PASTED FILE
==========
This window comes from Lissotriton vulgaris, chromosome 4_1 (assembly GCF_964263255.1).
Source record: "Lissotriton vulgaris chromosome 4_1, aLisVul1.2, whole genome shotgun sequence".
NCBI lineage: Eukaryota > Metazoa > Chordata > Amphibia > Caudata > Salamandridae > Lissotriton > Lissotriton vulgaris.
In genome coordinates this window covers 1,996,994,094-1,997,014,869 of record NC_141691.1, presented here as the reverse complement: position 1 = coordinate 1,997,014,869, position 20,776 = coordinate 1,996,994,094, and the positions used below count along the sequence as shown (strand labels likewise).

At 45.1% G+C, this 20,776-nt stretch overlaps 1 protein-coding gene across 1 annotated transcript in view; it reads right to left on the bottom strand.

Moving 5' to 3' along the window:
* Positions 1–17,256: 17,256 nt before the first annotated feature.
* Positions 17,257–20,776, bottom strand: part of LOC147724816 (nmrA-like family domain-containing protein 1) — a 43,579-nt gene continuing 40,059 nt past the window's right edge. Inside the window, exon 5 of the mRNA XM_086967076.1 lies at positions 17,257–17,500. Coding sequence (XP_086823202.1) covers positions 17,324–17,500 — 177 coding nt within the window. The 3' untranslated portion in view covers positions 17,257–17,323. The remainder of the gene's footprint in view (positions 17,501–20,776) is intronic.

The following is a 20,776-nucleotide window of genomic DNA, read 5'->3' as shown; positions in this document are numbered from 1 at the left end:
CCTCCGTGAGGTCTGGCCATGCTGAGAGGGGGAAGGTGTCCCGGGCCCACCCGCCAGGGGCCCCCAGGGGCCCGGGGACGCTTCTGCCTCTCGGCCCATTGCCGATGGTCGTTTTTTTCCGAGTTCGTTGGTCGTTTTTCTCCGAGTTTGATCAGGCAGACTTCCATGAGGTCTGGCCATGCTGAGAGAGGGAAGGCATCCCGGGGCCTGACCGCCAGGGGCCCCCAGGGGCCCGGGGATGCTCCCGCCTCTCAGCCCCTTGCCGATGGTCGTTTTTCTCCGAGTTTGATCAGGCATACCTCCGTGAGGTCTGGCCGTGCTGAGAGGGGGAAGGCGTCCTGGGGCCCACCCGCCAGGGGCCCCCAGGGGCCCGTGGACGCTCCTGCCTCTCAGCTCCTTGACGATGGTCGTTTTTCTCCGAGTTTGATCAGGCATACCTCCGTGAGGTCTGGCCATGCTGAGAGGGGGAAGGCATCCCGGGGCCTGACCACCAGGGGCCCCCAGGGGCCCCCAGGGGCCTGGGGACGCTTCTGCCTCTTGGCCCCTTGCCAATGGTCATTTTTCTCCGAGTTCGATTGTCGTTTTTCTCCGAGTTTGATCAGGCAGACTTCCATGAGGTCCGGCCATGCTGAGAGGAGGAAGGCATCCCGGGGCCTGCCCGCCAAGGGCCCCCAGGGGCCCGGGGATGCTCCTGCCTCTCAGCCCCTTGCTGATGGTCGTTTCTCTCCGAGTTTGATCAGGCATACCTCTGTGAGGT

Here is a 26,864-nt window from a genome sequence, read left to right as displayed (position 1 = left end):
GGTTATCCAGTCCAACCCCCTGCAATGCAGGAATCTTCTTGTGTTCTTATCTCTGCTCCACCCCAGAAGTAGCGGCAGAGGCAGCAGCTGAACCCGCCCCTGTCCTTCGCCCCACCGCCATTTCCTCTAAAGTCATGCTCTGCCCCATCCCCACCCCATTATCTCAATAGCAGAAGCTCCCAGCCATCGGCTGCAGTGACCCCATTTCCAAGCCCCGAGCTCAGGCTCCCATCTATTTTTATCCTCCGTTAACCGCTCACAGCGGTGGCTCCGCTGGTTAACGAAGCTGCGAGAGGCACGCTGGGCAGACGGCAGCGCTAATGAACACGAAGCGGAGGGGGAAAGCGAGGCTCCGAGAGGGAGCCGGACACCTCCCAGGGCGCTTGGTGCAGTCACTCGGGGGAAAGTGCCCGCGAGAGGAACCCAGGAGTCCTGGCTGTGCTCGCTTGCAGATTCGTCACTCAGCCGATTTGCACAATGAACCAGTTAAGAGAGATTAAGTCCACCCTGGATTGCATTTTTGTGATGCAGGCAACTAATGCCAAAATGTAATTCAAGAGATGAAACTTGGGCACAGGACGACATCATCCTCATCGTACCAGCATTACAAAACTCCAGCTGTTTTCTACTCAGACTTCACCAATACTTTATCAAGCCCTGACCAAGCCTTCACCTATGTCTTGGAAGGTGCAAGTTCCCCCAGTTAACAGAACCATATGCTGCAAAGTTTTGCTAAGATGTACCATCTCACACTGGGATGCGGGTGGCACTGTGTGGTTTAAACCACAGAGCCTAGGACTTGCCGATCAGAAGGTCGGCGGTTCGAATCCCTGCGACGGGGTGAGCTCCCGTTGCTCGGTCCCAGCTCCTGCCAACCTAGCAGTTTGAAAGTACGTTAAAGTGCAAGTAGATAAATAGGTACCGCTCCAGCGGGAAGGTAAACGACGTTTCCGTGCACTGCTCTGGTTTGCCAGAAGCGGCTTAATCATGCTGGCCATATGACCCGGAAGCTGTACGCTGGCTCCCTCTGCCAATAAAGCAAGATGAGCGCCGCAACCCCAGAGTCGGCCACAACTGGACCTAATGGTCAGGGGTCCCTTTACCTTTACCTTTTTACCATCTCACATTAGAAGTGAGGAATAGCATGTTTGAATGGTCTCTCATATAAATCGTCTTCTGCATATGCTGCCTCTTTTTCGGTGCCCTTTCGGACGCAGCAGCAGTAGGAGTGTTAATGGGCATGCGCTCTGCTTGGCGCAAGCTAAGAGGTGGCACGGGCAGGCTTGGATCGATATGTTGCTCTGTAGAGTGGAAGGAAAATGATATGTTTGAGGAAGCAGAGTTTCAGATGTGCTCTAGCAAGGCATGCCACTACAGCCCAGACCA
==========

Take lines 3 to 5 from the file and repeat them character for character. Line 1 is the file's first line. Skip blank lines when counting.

NCBI lineage: Eukaryota > Metazoa > Chordata > Amphibia > Caudata > Salamandridae > Lissotriton > Lissotriton vulgaris.
In genome coordinates this window covers 1,996,994,094-1,997,014,869 of record NC_141691.1, presented here as the reverse complement: position 1 = coordinate 1,997,014,869, position 20,776 = coordinate 1,996,994,094, and the positions used below count along the sequence as shown (strand labels likewise).

At 45.1% G+C, this 20,776-nt stretch overlaps 1 protein-coding gene across 1 annotated transcript in view; it reads right to left on the bottom strand.